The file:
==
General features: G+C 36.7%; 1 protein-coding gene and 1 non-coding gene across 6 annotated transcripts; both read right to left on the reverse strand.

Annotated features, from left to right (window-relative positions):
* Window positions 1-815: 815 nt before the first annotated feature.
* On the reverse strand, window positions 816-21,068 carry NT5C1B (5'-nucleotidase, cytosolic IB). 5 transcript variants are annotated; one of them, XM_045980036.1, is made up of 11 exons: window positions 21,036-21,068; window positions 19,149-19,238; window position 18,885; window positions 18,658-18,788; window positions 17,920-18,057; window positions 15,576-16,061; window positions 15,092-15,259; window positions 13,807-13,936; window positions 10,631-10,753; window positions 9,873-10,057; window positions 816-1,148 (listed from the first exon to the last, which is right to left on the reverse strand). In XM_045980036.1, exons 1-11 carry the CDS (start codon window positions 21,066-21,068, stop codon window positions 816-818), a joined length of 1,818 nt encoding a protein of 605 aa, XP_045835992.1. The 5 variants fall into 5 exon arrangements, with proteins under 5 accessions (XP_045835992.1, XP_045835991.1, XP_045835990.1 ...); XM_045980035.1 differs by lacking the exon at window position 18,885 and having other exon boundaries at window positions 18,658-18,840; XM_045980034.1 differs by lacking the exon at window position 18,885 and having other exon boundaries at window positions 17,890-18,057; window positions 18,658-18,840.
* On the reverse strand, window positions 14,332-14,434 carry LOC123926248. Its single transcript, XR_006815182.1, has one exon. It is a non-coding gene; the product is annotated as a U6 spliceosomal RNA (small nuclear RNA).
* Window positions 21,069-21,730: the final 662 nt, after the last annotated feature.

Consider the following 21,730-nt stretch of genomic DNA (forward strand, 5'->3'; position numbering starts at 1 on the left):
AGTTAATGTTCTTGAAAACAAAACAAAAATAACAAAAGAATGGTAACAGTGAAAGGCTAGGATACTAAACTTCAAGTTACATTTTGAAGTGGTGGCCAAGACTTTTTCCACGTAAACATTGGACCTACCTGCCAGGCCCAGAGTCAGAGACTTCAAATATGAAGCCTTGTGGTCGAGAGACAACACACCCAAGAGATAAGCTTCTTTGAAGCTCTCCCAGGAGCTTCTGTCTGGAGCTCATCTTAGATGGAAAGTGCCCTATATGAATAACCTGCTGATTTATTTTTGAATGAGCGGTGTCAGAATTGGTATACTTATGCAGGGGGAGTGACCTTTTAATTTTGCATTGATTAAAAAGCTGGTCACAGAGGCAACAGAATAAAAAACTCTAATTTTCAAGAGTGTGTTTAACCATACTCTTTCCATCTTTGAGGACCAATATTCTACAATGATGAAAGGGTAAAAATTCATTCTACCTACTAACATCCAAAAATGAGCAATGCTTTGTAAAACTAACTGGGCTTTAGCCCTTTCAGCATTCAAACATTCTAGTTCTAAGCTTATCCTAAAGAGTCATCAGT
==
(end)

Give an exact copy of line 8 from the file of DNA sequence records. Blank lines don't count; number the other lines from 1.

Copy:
AGTTAATGTTCTTGAAAACAAAACAAAAATAACAAAAGAATGGTAACAGTGAAAGGCTAGGATACTAAACTTCAAGTTACATTTTGAAGTGGTGGCCAAGACTTTTTCCACGTAAACATTGGACCTACCTGCCAGGCCCAGAGTCAGAGACTTCAAATATGAAGCCTTGTGGTCGAGAGACAACACACCCAAGAGATAAGCTTCTTTGAAGCTCTCCCAGGAGCTTCTGTCTGGAGCTCATCTTAGATGGAAAGTGCCCTATATGAATAACCTGCTGATTTATTTTTGAATGAGCGGTGTCAGAATTGGTATACTTATGCAGGGGGAGTGACCTTTTAATTTTGCATTGATTAAAAAGCTGGTCACAGAGGCAACAGAATAAAAAACTCTAATTTTCAAGAGTGTGTTTAACCATACTCTTTCCATCTTTGAGGACCAATATTCTACAATGATGAAAGGGTAAAAATTCATTCTACCTACTAACATCCAAAAATGAGCAATGCTTTGTAAAACTAACTGGGCTTTAGCCCTTTCAGCATTCAAACATTCTAGTTCTAAGCTTATCCTAAAGAGTCATCAGT